WASHINGTON (AP) — Don't have health insurance? Don't want to pay for it? Too bad.
It's looking like President Barack Obama and the Democratic-controlled Congress are going to require you to pick up the bill.
In Washington-speak, it's called an individual mandate — or a requirement that people who don't already have health insurance to purchase it, much like most states require drivers to have automobile insurance.
Obama long has been wary of the idea, arguing that people cannot be required to buy coverage if they can't afford it. His plan during the presidential primary didn't require all adults to have coverage, only children. He and then-rival Hillary Rodham Clinton, who backed a universal requirement, sparred repeatedly over the issue.
Now in the White House, Obama has set in motion steps toward his broad goal of making health care more affordable, improving quality of care and expanding coverage. Says Obama: "We are not a nation that accepts nearly 46 million uninsured men, women and children."
He largely has left it to the House and Senate to work it out.
But in recent weeks, Congress signaled that legislation overhauling health care was all but certain to require that people have insurance. Of course, details about how to implement such a mandate must be worked out — and there are many — but the overall concept increasingly seems on track to be included in any sweeping health care overhaul that makes its way to Obama's desk.
The president's support for the requirement is recent — and conditional.
In a letter in early June, he told key Senate Democrats writing legislation that he was willing to consider their ideas for "shared responsibility," requiring people to have insurance with employers sharing in the cost. "But," he added, "I believe if we are going to make people responsible for owning health insurance, we must make health care affordable."
He went a smidgen further last week.
"I am confident in our ability to give people the ability to get insurance," he told doctors. Thus, he said: "I am open to a system where every American bears responsibility for owning health insurance, so long as we provide a hardship waiver for those who still can't afford it."
Obama also indicated that if he were giving a little, insurance companies eager for new customers must as well, and called on them to stop denying coverage based on pre-existing conditions. Said Obama: "The days of cherry-picking who to cover and who to deny — those days are over."
Even before the president took office in January, the insurance industry, which killed former President Bill Clinton's health care overhaul, indicated it was willing to accept that trade-off, making a mandate all the more likely.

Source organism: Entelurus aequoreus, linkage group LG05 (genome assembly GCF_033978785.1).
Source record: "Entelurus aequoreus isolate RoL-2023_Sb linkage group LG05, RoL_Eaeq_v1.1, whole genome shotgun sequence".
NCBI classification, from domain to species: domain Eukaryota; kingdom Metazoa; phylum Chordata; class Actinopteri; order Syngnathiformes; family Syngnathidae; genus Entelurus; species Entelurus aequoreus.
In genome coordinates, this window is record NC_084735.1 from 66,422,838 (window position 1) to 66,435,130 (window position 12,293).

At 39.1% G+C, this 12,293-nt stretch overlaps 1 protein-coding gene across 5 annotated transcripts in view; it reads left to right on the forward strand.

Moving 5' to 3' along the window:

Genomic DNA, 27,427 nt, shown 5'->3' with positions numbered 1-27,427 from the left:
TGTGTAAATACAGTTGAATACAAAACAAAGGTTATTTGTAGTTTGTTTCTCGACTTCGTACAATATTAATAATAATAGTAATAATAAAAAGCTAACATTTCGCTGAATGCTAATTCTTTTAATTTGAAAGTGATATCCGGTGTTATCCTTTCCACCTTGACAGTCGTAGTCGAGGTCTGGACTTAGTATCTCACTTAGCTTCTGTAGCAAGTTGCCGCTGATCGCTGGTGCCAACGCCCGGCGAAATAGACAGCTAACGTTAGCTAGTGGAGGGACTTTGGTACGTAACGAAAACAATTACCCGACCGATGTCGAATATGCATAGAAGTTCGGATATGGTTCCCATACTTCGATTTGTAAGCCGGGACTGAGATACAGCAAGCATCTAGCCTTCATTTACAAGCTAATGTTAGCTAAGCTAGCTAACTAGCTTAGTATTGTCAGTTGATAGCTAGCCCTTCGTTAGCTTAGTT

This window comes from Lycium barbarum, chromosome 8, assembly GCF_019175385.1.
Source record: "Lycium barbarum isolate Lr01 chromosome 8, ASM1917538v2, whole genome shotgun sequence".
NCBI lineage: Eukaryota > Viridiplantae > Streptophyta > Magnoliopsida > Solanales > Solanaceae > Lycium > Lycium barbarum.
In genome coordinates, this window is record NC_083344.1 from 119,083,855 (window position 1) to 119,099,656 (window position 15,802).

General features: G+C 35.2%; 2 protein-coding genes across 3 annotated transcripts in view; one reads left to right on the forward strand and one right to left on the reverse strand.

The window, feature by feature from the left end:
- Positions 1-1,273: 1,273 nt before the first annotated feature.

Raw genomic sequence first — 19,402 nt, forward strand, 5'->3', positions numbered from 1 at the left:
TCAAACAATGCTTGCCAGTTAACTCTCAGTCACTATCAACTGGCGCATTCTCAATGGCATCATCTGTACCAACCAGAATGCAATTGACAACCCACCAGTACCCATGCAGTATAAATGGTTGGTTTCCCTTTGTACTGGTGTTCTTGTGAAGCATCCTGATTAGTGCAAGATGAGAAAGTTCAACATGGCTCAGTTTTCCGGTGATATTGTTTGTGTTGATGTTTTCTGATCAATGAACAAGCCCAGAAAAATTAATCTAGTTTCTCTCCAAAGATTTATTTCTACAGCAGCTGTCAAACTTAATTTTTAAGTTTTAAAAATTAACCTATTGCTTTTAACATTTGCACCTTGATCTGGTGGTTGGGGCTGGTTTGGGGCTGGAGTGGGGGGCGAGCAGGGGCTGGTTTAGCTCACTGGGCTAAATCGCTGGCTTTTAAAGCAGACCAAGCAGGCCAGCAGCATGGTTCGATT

Democrats have opposed such a mandate in previous years, fearing it would disadvantage the poor. In fact, it was Republicans, including 1996 presidential nominee and former Sen. Bob Dole, who pushed the idea in the 1990s.
These days, it's hard to find many opposed to a requirement.
Insurers like it: A mandate means a ready pool of new customers. Businesses back it: They say employers alone shouldn't shoulder the responsibility to pay for coverage. Hospitals cheer such a provision: They're tired of absorbing the costs of the uninsured seeking medical attention. Doctors support it: They want to stop providing services for free. And advocates for the poor are conditionally favorable: They want adequate subsidies and so-called hardship waivers.
Even so, at least some conservative Republicans likely will argue that Obama is stepping on individual rights by mandating coverage, expanding government's hand in the health care industry and creating a pathway to socialized medicine. Just last week, congressional conservatives offered their own plan. It would not mandate people to carry insurance.
But even Republicans say a requirement is likely.
"I believe there is a bipartisan consensus to have individual mandates," says Iowa Sen. Chuck Grassley, the top Republican on the Senate Finance Committee. The reason is fairness, he says: "Everybody has some health insurance costs, and if you aren't insured, there's no free lunch. Somebody else is paying for it."
It's support like this that's meant Obama has been able to shift positions with seemingly little political peril.
"Because there's a consensus among both the stakeholders and the legislators that this is the direction to go, the president essentially doesn't have a reason not to support it," said Judy Feder, a senior health care official under Clinton who now is at the liberal Center for American Progress.
Still, Congress must figure out how to enforce such a mandate, eligibility for a so-called hardship waiver, tax credits so people can afford health care and subsidies for the poor to help them buy coverage.
House and Senate committees are in the midst of haggling over such issues, and independent analysts expect a final bill to emerge that includes both waivers and sliding-scale subsidies to meet Obama's conditions
"There's no doubt that to be acceptable, it has to be regarded as fair and that you're not requiring people to buy insurance that's not affordable to them," said John Holahan, the Urban Institute's health policy center director.
Any plan is likely to be modeled after one in Massachusetts, which required that virtually everyone have health insurance or face tax penalties.
People who were deemed able to afford health insurance but who refused to buy it during 2007 faced losing a personal tax exemption and the prospect of monthly fines. The law exempted anyone who made less than the federal poverty level and gave them free care. And, those making up to three times the poverty level could get subsidize plans. Businesses with 11 or more full-time employees who refused to offer insurance also faced fines.
Copyright 2009 The Associated Press.
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